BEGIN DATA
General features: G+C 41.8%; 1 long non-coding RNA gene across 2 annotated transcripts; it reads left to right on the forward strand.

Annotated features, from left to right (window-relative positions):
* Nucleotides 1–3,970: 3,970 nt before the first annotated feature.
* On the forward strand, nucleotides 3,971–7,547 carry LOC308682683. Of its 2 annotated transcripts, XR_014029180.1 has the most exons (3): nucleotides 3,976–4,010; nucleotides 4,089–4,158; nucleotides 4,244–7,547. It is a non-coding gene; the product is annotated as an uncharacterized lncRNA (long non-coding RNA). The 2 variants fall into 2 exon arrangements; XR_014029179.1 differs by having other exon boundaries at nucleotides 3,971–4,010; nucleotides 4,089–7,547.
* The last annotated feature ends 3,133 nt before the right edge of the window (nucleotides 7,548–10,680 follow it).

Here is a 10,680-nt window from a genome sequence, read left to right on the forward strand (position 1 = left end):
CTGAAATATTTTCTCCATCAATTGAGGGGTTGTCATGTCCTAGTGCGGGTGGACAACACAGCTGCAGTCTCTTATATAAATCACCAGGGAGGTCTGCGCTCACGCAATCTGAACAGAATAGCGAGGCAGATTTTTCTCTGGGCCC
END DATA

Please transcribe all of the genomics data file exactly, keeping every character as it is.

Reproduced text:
General features: G+C 41.8%; 1 long non-coding RNA gene across 2 annotated transcripts; it reads left to right on the forward strand.

Annotated features, from left to right (window-relative positions):
* Nucleotides 1–3,970: 3,970 nt before the first annotated feature.
* On the forward strand, nucleotides 3,971–7,547 carry LOC308682683. Of its 2 annotated transcripts, XR_014029180.1 has the most exons (3): nucleotides 3,976–4,010; nucleotides 4,089–4,158; nucleotides 4,244–7,547. It is a non-coding gene; the product is annotated as an uncharacterized lncRNA (long non-coding RNA). The 2 variants fall into 2 exon arrangements; XR_014029179.1 differs by having other exon boundaries at nucleotides 3,971–4,010; nucleotides 4,089–7,547.
* The last annotated feature ends 3,133 nt before the right edge of the window (nucleotides 7,548–10,680 follow it).

Here is a 10,680-nt window from a genome sequence, read left to right on the forward strand (position 1 = left end):
CTGAAATATTTTCTCCATCAATTGAGGGGTTGTCATGTCCTAGTGCGGGTGGACAACACAGCTGCAGTCTCTTATATAAATCACCAGGGAGGTCTGCGCTCACGCAATCTGAACAGAATAGCGAGGCAGATTTTTCTCTGGGCCC